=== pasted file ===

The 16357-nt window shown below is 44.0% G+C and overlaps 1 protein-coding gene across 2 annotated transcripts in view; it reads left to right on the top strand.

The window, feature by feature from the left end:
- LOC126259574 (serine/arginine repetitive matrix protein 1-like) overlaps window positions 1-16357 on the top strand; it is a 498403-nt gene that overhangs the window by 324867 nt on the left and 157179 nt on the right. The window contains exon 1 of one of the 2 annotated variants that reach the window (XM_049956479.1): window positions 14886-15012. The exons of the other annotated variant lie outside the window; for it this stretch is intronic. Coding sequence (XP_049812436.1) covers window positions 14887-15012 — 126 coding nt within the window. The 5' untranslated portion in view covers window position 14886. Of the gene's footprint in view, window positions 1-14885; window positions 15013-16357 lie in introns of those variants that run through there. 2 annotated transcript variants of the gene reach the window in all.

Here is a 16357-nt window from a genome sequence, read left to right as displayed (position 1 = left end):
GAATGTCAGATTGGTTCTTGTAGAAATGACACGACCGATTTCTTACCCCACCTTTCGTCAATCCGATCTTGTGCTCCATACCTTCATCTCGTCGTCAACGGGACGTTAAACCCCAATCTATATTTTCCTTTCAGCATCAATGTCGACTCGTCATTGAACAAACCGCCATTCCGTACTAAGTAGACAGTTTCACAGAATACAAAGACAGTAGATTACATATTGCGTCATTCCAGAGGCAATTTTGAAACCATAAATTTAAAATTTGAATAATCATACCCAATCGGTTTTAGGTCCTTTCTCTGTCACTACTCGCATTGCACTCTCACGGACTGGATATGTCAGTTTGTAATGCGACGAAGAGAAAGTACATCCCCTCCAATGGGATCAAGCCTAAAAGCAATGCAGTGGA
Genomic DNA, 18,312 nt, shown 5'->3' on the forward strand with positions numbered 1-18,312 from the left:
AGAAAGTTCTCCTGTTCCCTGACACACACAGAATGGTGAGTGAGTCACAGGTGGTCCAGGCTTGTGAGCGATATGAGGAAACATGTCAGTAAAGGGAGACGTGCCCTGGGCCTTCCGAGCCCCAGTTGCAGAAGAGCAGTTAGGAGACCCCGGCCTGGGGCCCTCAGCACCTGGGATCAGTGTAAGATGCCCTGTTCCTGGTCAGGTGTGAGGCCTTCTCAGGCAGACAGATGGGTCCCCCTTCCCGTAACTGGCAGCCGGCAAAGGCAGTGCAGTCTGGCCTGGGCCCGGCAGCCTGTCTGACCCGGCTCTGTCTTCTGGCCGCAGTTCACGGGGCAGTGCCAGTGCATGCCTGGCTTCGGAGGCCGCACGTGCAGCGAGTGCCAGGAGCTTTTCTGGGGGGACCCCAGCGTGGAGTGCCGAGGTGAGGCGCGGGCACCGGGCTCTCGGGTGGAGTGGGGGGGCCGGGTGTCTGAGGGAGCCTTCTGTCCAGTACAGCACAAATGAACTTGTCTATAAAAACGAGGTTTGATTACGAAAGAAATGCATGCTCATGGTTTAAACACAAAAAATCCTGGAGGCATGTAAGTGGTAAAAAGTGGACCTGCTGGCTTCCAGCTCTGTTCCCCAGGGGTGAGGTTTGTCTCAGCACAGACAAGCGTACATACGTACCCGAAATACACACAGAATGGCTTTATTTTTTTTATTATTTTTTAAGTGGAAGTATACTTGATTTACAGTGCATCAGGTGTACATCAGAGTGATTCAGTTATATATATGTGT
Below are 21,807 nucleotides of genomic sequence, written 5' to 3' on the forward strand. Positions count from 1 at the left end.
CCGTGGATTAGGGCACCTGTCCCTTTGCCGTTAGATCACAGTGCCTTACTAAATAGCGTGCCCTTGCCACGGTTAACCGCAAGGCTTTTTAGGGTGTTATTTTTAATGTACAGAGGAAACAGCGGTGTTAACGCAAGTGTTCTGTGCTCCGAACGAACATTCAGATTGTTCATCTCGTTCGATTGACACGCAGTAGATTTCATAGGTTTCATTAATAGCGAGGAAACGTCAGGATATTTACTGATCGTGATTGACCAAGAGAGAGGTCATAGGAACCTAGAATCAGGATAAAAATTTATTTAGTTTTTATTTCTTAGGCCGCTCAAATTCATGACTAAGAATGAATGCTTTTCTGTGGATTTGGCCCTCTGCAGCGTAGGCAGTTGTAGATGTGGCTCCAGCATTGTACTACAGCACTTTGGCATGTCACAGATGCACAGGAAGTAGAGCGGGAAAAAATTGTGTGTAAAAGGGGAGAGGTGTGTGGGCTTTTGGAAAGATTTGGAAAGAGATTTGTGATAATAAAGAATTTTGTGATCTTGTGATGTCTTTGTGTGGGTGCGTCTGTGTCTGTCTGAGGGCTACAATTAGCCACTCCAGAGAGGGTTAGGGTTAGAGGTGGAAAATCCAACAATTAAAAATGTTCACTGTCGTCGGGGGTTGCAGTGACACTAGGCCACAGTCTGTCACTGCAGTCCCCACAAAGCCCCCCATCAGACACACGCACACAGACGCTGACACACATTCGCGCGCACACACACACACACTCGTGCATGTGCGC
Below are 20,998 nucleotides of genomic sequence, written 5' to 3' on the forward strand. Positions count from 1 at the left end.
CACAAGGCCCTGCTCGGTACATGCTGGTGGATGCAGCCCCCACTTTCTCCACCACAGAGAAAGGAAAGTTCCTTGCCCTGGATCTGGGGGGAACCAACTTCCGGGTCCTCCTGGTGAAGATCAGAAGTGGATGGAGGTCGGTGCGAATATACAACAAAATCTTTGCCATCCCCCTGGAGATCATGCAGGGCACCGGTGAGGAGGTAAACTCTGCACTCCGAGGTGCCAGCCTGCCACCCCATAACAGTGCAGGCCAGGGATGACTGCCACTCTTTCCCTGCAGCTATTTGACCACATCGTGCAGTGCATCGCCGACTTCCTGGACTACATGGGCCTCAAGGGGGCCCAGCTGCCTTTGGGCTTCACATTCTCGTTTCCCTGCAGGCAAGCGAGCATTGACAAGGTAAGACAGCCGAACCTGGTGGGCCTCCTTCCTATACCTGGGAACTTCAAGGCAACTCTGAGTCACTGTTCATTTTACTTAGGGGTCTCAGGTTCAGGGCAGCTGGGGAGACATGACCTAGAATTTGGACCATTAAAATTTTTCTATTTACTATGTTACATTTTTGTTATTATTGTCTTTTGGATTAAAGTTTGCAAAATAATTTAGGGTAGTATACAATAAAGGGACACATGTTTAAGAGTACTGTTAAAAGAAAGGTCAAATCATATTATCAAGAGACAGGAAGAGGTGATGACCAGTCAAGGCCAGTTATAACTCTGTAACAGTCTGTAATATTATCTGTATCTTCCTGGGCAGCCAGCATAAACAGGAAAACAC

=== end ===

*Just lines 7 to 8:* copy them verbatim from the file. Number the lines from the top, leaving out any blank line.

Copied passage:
AGAAAGTTCTCCTGTTCCCTGACACACACAGAATGGTGAGTGAGTCACAGGTGGTCCAGGCTTGTGAGCGATATGAGGAAACATGTCAGTAAAGGGAGACGTGCCCTGGGCCTTCCGAGCCCCAGTTGCAGAAGAGCAGTTAGGAGACCCCGGCCTGGGGCCCTCAGCACCTGGGATCAGTGTAAGATGCCCTGTTCCTGGTCAGGTGTGAGGCCTTCTCAGGCAGACAGATGGGTCCCCCTTCCCGTAACTGGCAGCCGGCAAAGGCAGTGCAGTCTGGCCTGGGCCCGGCAGCCTGTCTGACCCGGCTCTGTCTTCTGGCCGCAGTTCACGGGGCAGTGCCAGTGCATGCCTGGCTTCGGAGGCCGCACGTGCAGCGAGTGCCAGGAGCTTTTCTGGGGGGACCCCAGCGTGGAGTGCCGAGGTGAGGCGCGGGCACCGGGCTCTCGGGTGGAGTGGGGGGGCCGGGTGTCTGAGGGAGCCTTCTGTCCAGTACAGCACAAATGAACTTGTCTATAAAAACGAGGTTTGATTACGAAAGAAATGCATGCTCATGGTTTAAACACAAAAAATCCTGGAGGCATGTAAGTGGTAAAAAGTGGACCTGCTGGCTTCCAGCTCTGTTCCCCAGGGGTGAGGTTTGTCTCAGCACAGACAAGCGTACATACGTACCCGAAATACACACAGAATGGCTTTATTTTTTTTATTATTTTTTAAGTGGAAGTATACTTGATTTACAGTGCATCAGGTGTACATCAGAGTGATTCAGTTATATATATGTGT
Below are 21,807 nucleotides of genomic sequence, written 5' to 3' on the forward strand. Positions count from 1 at the left end.